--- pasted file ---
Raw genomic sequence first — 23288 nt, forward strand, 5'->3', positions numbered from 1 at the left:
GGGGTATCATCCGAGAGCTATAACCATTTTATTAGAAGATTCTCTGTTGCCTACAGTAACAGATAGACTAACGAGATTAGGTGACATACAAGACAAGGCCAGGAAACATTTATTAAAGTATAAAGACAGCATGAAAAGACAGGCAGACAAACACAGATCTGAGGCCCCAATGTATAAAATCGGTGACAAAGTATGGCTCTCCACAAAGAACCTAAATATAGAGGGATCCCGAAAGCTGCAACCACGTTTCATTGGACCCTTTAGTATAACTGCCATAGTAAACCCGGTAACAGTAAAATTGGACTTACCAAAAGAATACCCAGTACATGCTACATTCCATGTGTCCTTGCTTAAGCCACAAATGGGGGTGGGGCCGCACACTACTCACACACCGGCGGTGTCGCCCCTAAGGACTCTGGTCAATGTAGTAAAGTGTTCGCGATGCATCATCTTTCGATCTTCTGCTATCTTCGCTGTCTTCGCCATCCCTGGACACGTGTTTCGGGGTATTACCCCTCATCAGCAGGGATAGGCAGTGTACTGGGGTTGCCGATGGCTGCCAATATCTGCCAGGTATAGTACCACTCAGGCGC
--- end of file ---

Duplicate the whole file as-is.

Raw genomic sequence first — 23288 nt, forward strand, 5'->3', positions numbered from 1 at the left:
GGGGTATCATCCGAGAGCTATAACCATTTTATTAGAAGATTCTCTGTTGCCTACAGTAACAGATAGACTAACGAGATTAGGTGACATACAAGACAAGGCCAGGAAACATTTATTAAAGTATAAAGACAGCATGAAAAGACAGGCAGACAAACACAGATCTGAGGCCCCAATGTATAAAATCGGTGACAAAGTATGGCTCTCCACAAAGAACCTAAATATAGAGGGATCCCGAAAGCTGCAACCACGTTTCATTGGACCCTTTAGTATAACTGCCATAGTAAACCCGGTAACAGTAAAATTGGACTTACCAAAAGAATACCCAGTACATGCTACATTCCATGTGTCCTTGCTTAAGCCACAAATGGGGGTGGGGCCGCACACTACTCACACACCGGCGGTGTCGCCCCTAAGGACTCTGGTCAATGTAGTAAAGTGTTCGCGATGCATCATCTTTCGATCTTCTGCTATCTTCGCTGTCTTCGCCATCCCTGGACACGTGTTTCGGGGTATTACCCCTCATCAGCAGGGATAGGCAGTGTACTGGGGTTGCCGATGGCTGCCAATATCTGCCAGGTATAGTACCACTCAGGCGC